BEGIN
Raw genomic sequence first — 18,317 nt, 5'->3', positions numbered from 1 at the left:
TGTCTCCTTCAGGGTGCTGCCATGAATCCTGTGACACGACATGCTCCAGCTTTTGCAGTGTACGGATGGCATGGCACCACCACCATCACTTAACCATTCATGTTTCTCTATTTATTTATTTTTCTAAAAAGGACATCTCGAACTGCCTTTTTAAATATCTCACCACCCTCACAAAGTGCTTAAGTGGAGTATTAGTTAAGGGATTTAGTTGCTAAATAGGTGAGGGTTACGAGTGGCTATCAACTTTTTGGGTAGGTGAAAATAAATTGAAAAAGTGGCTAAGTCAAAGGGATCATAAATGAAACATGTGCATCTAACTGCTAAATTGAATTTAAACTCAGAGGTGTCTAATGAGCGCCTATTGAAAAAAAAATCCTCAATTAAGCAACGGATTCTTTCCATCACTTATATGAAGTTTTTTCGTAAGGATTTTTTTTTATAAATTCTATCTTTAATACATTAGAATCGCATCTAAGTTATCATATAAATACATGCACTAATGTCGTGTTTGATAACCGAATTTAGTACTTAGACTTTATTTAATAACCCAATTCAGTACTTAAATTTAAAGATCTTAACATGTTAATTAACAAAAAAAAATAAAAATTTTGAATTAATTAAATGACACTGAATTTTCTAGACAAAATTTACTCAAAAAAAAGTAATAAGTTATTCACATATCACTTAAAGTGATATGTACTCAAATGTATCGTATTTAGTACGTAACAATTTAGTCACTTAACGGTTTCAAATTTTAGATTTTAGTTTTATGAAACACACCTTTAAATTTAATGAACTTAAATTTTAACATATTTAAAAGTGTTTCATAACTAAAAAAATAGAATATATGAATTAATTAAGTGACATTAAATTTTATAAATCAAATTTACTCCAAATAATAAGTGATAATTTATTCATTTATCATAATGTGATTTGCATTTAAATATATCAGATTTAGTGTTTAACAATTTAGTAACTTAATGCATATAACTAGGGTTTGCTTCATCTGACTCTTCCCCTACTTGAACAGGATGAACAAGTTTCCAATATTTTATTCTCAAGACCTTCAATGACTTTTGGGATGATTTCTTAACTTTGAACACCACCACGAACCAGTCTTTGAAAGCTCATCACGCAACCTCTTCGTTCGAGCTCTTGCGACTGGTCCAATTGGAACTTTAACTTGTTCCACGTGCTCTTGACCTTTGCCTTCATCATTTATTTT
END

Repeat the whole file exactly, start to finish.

Raw genomic sequence first — 18,317 nt, 5'->3', positions numbered from 1 at the left:
TGTCTCCTTCAGGGTGCTGCCATGAATCCTGTGACACGACATGCTCCAGCTTTTGCAGTGTACGGATGGCATGGCACCACCACCATCACTTAACCATTCATGTTTCTCTATTTATTTATTTTTCTAAAAAGGACATCTCGAACTGCCTTTTTAAATATCTCACCACCCTCACAAAGTGCTTAAGTGGAGTATTAGTTAAGGGATTTAGTTGCTAAATAGGTGAGGGTTACGAGTGGCTATCAACTTTTTGGGTAGGTGAAAATAAATTGAAAAAGTGGCTAAGTCAAAGGGATCATAAATGAAACATGTGCATCTAACTGCTAAATTGAATTTAAACTCAGAGGTGTCTAATGAGCGCCTATTGAAAAAAAAATCCTCAATTAAGCAACGGATTCTTTCCATCACTTATATGAAGTTTTTTCGTAAGGATTTTTTTTTATAAATTCTATCTTTAATACATTAGAATCGCATCTAAGTTATCATATAAATACATGCACTAATGTCGTGTTTGATAACCGAATTTAGTACTTAGACTTTATTTAATAACCCAATTCAGTACTTAAATTTAAAGATCTTAACATGTTAATTAACAAAAAAAAATAAAAATTTTGAATTAATTAAATGACACTGAATTTTCTAGACAAAATTTACTCAAAAAAAAGTAATAAGTTATTCACATATCACTTAAAGTGATATGTACTCAAATGTATCGTATTTAGTACGTAACAATTTAGTCACTTAACGGTTTCAAATTTTAGATTTTAGTTTTATGAAACACACCTTTAAATTTAATGAACTTAAATTTTAACATATTTAAAAGTGTTTCATAACTAAAAAAATAGAATATATGAATTAATTAAGTGACATTAAATTTTATAAATCAAATTTACTCCAAATAATAAGTGATAATTTATTCATTTATCATAATGTGATTTGCATTTAAATATATCAGATTTAGTGTTTAACAATTTAGTAACTTAATGCATATAACTAGGGTTTGCTTCATCTGACTCTTCCCCTACTTGAACAGGATGAACAAGTTTCCAATATTTTATTCTCAAGACCTTCAATGACTTTTGGGATGATTTCTTAACTTTGAACACCACCACGAACCAGTCTTTGAAAGCTCATCACGCAACCTCTTCGTTCGAGCTCTTGCGACTGGTCCAATTGGAACTTTAACTTGTTCCACGTGCTCTTGACCTTTGCCTTCATCATTTATTTT